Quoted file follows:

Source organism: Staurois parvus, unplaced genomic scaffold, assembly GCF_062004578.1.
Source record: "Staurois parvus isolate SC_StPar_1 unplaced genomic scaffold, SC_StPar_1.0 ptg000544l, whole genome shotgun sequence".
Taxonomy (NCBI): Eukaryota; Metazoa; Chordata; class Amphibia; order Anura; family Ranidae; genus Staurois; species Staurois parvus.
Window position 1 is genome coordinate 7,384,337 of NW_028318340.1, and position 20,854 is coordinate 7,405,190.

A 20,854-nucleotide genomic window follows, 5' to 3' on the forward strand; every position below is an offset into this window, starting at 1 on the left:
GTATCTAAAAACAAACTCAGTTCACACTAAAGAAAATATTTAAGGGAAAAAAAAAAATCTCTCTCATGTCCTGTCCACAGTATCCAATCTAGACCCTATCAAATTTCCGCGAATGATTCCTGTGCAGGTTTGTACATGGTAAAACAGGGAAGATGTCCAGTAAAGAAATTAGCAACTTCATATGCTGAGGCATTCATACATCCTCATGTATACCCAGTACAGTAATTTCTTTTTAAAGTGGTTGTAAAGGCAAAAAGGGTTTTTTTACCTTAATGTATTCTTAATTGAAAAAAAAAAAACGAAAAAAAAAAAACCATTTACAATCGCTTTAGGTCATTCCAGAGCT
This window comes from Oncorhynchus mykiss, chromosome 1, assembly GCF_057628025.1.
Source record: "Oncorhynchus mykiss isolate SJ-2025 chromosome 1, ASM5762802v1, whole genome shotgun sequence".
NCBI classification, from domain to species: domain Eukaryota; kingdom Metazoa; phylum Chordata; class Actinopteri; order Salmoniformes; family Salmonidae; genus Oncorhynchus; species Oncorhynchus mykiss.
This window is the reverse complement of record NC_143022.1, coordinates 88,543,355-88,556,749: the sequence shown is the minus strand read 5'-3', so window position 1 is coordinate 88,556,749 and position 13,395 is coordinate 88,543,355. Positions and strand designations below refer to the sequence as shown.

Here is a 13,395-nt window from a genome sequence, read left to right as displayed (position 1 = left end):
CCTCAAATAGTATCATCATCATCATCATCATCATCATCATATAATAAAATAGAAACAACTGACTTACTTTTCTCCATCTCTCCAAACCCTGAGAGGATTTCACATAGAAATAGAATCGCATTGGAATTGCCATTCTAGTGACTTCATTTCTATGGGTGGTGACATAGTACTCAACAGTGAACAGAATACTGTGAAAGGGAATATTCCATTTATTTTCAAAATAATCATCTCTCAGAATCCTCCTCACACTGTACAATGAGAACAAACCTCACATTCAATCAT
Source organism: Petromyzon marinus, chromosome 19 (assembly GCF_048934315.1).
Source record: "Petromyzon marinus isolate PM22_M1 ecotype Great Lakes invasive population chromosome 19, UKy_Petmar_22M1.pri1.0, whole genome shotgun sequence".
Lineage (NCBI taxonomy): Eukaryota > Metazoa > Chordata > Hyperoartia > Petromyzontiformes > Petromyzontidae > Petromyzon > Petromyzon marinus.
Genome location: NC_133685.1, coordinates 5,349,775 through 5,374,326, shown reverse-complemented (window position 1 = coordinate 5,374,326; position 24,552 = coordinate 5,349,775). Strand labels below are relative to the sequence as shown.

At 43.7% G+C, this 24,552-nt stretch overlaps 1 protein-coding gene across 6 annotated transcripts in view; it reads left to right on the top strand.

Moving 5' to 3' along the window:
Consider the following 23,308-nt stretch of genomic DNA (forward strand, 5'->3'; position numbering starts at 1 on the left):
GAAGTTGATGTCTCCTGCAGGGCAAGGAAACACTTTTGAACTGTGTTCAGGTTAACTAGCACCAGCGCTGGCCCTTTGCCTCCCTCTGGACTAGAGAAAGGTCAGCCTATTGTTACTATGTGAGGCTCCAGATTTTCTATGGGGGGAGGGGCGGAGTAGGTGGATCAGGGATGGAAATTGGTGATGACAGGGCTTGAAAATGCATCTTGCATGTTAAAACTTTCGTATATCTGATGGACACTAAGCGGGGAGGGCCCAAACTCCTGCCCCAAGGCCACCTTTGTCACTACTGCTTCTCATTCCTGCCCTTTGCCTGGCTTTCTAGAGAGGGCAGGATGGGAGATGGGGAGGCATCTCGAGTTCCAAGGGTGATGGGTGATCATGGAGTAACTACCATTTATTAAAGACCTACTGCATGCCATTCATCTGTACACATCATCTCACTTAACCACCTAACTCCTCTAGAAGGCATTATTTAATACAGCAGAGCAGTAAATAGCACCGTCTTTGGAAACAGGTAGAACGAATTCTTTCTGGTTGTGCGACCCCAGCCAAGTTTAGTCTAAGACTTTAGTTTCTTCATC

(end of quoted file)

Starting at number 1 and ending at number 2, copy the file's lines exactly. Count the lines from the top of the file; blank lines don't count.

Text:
Source organism: Staurois parvus, unplaced genomic scaffold, assembly GCF_062004578.1.
Source record: "Staurois parvus isolate SC_StPar_1 unplaced genomic scaffold, SC_StPar_1.0 ptg000544l, whole genome shotgun sequence".